Attention-based object recognition

Bielefeld University, Neuroinformatics

The operation of mobile vision systems in natural environments introduces new constraints regarding the interaction between the user and the system. Classical devices like keyboards, mice and screens can no longer be used. Instead, natural means of communication like gesture and speech have to be incorporated. We present the experimental prototype of an augmented reality based object recognition system, that is capable of detecting and naming objects in the visual field. The system can be controlled and adapted online by using natural hand gestures to reference objects and to teach new objects. This is achieved by coupling the core recognition system with an attentional subsystem, that fuses low level feature information with the results of a pointing gesture recognition module.

Context aware scene augmentation

Bielefeld University, Applied Computer Science

We present a context aware AR system that displays additional information about scene objects triggered by user interaction. The system combines object recognition with gestural reference and contextual analysis to anticipate the user's intention and only present him the information he is interested in. Focus of this demonstrator is on contextual and technical integration of different memory processes. It is designed as distributed system on four laptops mediating its data through active memories. It is a first prototype of an integrated cognitive computer vision system VAMPIRE is targeting at.

Mosaicing (Video presentation)

Bielefeld University, Applied Computer Science

Mosaics are well established as a compact and non-redundant representation of image sequences and successfully applied in VAMPIRE for tennis video application. But their usual restriction to only zoomed and rotated cameras make them inapplicable for the mobile scenario with head-mounted cameras. As the user is moving arbitrarily, it is impossible to integrate all views into one mosaic without having parallax errors. As there are no such errors when creating mosaics of planar regions, our approach first decomposes the scene into planar sub-scenes from stereo vision and creates mosaics for each plane individually. The presentation shows results from scene decomposition and tracking of the planar sub-scenes.

Robot Companion

Bielefeld University, Applied Computer Science

The dialog and attentional systems of a mobile robot developed within cooperating projects BIRON and COGNIRON in Bielefeld.

Thu May 26, Industry Presentations, 17:00-19:00

Manfred Prantl, Alicona Imaging Topomicroscopy: 3D surface measurement in the light and electron microscope

Konrad Karner, VR VIS VRVis Research Center for Virtual Reality and Visualization

John Gilby, Sira Ltd. Sira: an independent Research and Technology Organisation

Christian Wöhler, DaimlerChrysler Applications of VAMPIRE in Manufacturing

Edgar Körner, Honda Research First steps to an active vision system

Patrick Courtney, Perkin Elmer Ecvision's industrial liaison activities

Cecile Huet, European Commission Cognition in IST

Fri May 27, VAMPIRE Presentations II, 9:00-10:20

Learning on the Fly - Towards Attentive Computer Vision Systems

Helge Ritter, Bielefeld University (Neuroinformatics)

Despite tremendous advances in recent years, computer vision systems still differ tremendously from natural vision performance as seen in animals or humans. While the field has made significant progress in achieving isolated capabilities, such as object recognition, tracking, or learning, the smooth integration of these into a natural interaction-cycle has received much less attention so far.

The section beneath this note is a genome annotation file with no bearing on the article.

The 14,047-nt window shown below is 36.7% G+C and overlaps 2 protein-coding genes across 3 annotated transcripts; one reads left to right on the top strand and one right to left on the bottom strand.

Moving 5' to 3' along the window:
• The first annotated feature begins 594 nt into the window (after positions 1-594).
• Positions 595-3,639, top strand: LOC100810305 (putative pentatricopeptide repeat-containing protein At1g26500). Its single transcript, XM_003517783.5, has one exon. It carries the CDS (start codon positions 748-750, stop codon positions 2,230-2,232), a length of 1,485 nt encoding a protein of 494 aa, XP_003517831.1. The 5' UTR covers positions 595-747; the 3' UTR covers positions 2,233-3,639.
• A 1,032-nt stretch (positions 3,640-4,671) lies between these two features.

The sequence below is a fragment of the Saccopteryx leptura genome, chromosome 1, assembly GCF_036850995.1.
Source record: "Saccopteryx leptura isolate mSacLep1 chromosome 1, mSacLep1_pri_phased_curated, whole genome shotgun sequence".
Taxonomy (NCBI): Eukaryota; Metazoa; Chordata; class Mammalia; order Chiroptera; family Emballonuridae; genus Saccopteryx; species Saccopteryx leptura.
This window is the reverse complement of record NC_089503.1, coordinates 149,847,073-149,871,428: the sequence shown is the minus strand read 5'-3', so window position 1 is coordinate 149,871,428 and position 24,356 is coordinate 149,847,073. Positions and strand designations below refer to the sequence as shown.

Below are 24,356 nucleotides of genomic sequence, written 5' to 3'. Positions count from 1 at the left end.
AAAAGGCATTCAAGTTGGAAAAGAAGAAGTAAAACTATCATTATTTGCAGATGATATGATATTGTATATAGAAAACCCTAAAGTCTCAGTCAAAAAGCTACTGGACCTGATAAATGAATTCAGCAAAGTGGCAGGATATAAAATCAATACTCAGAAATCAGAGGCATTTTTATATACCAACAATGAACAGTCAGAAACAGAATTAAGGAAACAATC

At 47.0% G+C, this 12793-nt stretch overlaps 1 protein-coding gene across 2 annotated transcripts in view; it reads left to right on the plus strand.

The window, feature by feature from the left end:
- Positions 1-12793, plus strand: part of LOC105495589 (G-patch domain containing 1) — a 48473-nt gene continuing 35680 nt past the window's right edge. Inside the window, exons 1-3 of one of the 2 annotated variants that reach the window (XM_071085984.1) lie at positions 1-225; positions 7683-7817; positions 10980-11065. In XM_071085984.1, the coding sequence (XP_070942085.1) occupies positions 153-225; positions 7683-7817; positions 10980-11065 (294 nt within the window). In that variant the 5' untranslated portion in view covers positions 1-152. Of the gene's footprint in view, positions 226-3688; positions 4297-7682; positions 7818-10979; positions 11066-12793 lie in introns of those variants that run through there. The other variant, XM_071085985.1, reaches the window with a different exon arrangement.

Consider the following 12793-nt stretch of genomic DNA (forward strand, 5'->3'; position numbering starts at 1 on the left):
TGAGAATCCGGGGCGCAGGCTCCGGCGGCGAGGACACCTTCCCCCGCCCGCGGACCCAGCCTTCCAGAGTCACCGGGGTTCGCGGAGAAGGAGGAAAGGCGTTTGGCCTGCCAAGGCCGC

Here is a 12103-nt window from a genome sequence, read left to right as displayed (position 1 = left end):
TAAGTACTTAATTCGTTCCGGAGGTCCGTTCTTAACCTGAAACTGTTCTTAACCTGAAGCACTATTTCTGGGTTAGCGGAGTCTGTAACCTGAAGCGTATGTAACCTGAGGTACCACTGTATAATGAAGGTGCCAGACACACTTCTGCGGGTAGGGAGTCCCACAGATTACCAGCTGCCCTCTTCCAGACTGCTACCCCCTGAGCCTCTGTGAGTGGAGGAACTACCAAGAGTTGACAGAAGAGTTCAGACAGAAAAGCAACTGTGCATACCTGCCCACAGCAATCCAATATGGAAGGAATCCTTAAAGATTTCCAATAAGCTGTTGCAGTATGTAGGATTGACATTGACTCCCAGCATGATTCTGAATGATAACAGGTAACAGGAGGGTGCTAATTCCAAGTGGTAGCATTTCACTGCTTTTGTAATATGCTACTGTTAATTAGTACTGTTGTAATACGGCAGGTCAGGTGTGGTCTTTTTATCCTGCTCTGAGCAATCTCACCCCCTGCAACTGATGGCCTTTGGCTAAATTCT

In particular, learning is still often rather rigidly and unnaturally separated from the actual operation of the system. We argue that this deprives applications from one of the most significant benefits of learning, namely the capability to rapidly acquire new object concepts in a natural fashion when co-operating with humans.

We show how flexible and natural on-the-fly acquisition of new object categories can be achieved by combining an attention subsystem with a neurally inspired object recognition architecture that permits a natural split of learning into a fast on-line and a slower off-line contribution. We give some examples and results on the system in the context of the VAMPIRE scenario and discuss some of the issues and possibilities connected with that approach.



An Active Memory Model for Integrated Vision Systems

Sven Wachsmuth, Bielefeld University (Applied Computer Science)

Computer vision applications become more and more embedded in our daily life. Content-based video retrieval, home robotics, and Augmented Reality applications will be future markets for integrated computer vision systems. These systems need to robustly perform and naturally interact with humans in highly dynamic environments. Information fusion, contextual reasoning, learning on different levels of abstraction, and dealing with hypotheses from different categorial domains are mandatory prerequisites for such cognitive vision systems. Following some principles of human cognition, we present a computational framework that closely couples reasoning and representation.

We will discuss how processes like probabilistic contextual reasoning as well as functional and non-functional requirements in storing data from different sources can be integrated by a distributable XML-based memory. The core of the memory consists of an embedded XML database and is augmented with support for event-condition-action style data processing. Due to the interaction between active processes and data storage, we call our approach an active memory. Performance results of an implemented system as well as an evaluation of data fusion from contextual inference will be presented